The 1952 Chevy 2-door sedan was a practical vehicle built for practical purposes.

General Motors did not even offer a V-8 option for its Chevy models in 1952, mainly because the type of buyer for these entry level vehicles had basic requirements for their vehicle needs.

Jim Sutherland

MyStarCollectorCar spotted a 1952 Chevy two-door post that had undergone a major resto mod transformation from its mild-mannered factory origin into a beast of a car that was a blend of retro cool style with 21st century performance.

Norm Kanngieser is the car’s owner, and he is no stranger to the hot rod scene because Norm has a long history in the car hobby. He bought the ’52 Chevy about 7 years ago when it was a resto mod project in search of a talented car guy like Norm.

Norm is an old school hot rodder who wanted to take the 71-year-old car into the 21st century with some serious upgrades via a donor vehicle. The vehicle in question was a 2014 Tahoe that was previously used as an RCMP police vehicle until it was written off prematurely in its service.

The result was a generous supply of donor parts that Norm could use on his ’52 Chevy resto mod project. The previous owner had already made some major changes to the Chevy, but his resto mod components were tired and needed replacement.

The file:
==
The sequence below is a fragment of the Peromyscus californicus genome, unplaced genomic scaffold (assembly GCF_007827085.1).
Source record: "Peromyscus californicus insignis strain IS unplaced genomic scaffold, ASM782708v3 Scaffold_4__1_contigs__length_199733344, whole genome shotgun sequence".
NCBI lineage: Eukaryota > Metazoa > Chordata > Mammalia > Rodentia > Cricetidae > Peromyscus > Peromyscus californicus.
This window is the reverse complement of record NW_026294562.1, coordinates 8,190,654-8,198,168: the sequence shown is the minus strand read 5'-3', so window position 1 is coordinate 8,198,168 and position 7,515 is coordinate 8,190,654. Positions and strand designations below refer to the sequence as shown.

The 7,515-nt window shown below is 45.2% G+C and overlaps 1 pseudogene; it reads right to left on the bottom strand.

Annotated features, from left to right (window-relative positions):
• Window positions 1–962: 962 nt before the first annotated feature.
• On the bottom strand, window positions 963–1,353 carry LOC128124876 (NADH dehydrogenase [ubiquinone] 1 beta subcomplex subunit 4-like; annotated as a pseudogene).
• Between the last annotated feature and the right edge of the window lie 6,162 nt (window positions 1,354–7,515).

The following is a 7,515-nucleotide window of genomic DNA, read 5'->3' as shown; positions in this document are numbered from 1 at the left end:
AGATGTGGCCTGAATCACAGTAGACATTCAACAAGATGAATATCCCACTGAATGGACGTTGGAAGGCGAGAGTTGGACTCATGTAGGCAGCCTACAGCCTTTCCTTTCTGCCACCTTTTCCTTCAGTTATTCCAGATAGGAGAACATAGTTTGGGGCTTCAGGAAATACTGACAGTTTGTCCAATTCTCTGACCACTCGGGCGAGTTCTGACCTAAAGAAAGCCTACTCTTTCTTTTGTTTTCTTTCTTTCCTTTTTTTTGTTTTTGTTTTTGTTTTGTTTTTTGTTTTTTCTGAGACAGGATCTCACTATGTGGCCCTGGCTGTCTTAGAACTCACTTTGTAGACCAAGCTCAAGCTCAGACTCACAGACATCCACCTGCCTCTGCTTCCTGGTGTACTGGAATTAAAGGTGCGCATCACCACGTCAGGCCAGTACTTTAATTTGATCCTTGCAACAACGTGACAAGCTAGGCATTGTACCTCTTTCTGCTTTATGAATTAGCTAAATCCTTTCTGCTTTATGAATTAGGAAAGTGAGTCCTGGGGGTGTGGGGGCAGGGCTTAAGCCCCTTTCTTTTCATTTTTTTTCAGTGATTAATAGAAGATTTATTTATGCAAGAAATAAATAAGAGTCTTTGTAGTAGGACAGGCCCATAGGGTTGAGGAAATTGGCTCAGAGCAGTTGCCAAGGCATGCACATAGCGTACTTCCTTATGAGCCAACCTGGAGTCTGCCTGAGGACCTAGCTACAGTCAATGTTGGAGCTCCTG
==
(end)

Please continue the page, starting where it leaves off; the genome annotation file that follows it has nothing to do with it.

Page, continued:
Enter the 2014 Tahoe because it was new and had fresh components, so it was a natural choice for Norm’s game plan. He undertook a frame-off resto mod project that ensured his ’52 Chevy could more than handle itself on modern roads.

The Tahoe write-off donor vehicle was equipped with an LS engine hooked up to its factory six-speed automatic transmission and posi rear end. The large rear disc brakes from the Tahoe had to be modified to fit the ’52 Chevy, but the net result was a car with a modern four-wheel disc brake system that can stop on a dime.

The former owner installed a Mustang II rack and pinion front end on the car, but the Tahoe’s power steering pump was too strong for the Ford steering box and required adaptors to modify the pressure. Norm’s Chevy also has a sophisticated rear link/coil-over suspension that ensures the car can now handle the turns very well–however it is not yet as smooth on the road as one would think, in Norm’s opinion.    

Norm also replaced the Chevy’s electrical system so it could be compatible with the major electronic upgrades in it. His Chevy now has AC that has taken the place of the car’s former factory radio location and provides solid cooling for passengers during the warm months.

The Chevy’s front seat used to be the second-row seat in a Mazda van and now folds right back, according to Norm, while the rear seat is the car’s reupholstered original.

Norm likes the Chevy’s overall performance but wants to tinker with its governor because it limits the resto mod’s speed potential. After all, the man has a hot rodder’s soul and wants to keep it happy.

Jim Sutherland

BY: Jim Sutherland

Jim Sutherland is a veteran automotive writer whose work has been published by many major print and online publications. The list includes Calgary Herald, The Truth About Cars, Red Deer Advocate, RPM Magazine, Edmonton Journal, Montreal Gazette, Windsor Star, Vancouver Province, and Post Media Wheels Section.